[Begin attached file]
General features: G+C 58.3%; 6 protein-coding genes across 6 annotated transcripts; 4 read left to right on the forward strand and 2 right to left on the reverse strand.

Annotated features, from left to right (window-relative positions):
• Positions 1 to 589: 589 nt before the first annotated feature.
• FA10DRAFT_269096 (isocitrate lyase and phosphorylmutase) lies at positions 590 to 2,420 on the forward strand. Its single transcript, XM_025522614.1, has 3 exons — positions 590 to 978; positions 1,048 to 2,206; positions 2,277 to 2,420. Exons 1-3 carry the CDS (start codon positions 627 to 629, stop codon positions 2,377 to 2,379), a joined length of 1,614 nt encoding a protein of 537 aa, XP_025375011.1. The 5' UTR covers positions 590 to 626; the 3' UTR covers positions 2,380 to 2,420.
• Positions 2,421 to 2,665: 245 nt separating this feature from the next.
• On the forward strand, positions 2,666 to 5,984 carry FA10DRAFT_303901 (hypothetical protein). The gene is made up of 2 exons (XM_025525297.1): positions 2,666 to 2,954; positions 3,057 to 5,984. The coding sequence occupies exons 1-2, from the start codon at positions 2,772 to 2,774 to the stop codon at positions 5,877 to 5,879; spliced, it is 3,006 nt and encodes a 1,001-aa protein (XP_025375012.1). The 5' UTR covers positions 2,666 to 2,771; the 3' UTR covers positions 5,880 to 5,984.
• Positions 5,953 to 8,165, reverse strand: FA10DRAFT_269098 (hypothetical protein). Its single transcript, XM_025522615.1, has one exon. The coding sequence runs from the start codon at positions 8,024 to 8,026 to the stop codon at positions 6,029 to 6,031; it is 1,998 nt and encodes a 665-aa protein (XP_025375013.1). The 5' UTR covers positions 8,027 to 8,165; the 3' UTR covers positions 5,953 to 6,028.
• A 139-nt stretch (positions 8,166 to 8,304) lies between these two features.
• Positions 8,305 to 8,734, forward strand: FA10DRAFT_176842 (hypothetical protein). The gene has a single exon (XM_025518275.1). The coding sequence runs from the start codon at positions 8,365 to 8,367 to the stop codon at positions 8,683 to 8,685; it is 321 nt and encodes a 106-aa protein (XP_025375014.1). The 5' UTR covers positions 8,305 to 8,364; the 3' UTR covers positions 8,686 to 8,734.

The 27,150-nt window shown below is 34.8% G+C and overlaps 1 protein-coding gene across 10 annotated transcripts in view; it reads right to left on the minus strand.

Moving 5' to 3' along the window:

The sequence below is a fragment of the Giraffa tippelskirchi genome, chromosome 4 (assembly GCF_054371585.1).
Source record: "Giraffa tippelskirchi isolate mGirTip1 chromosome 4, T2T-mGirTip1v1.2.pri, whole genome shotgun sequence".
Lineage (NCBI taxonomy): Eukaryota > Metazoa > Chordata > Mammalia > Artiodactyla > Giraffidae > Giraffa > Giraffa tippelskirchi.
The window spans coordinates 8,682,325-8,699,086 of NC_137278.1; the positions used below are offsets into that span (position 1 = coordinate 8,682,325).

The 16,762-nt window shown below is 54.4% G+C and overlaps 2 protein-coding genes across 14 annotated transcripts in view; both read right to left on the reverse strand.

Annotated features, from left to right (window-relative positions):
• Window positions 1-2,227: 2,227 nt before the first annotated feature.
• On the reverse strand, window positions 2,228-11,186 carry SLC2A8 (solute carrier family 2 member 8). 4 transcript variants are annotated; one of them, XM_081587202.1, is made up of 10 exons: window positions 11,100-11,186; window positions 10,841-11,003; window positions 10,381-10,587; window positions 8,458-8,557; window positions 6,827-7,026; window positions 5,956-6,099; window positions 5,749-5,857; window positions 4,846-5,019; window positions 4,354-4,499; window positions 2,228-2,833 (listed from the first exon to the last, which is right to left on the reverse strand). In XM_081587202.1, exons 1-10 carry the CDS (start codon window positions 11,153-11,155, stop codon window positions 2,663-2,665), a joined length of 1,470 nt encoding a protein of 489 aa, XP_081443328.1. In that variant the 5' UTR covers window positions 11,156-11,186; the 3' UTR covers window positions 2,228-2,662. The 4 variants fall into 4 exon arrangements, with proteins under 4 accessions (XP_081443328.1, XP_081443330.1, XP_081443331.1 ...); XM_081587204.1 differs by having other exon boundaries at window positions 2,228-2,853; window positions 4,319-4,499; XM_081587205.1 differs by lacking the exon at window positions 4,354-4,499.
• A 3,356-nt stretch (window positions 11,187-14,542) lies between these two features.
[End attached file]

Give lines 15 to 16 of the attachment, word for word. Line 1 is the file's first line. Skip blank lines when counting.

The window spans coordinates 8,682,325-8,699,086 of NC_137278.1; the positions used below are offsets into that span (position 1 = coordinate 8,682,325).

The 16,762-nt window shown below is 54.4% G+C and overlaps 2 protein-coding genes across 14 annotated transcripts in view; both read right to left on the reverse strand.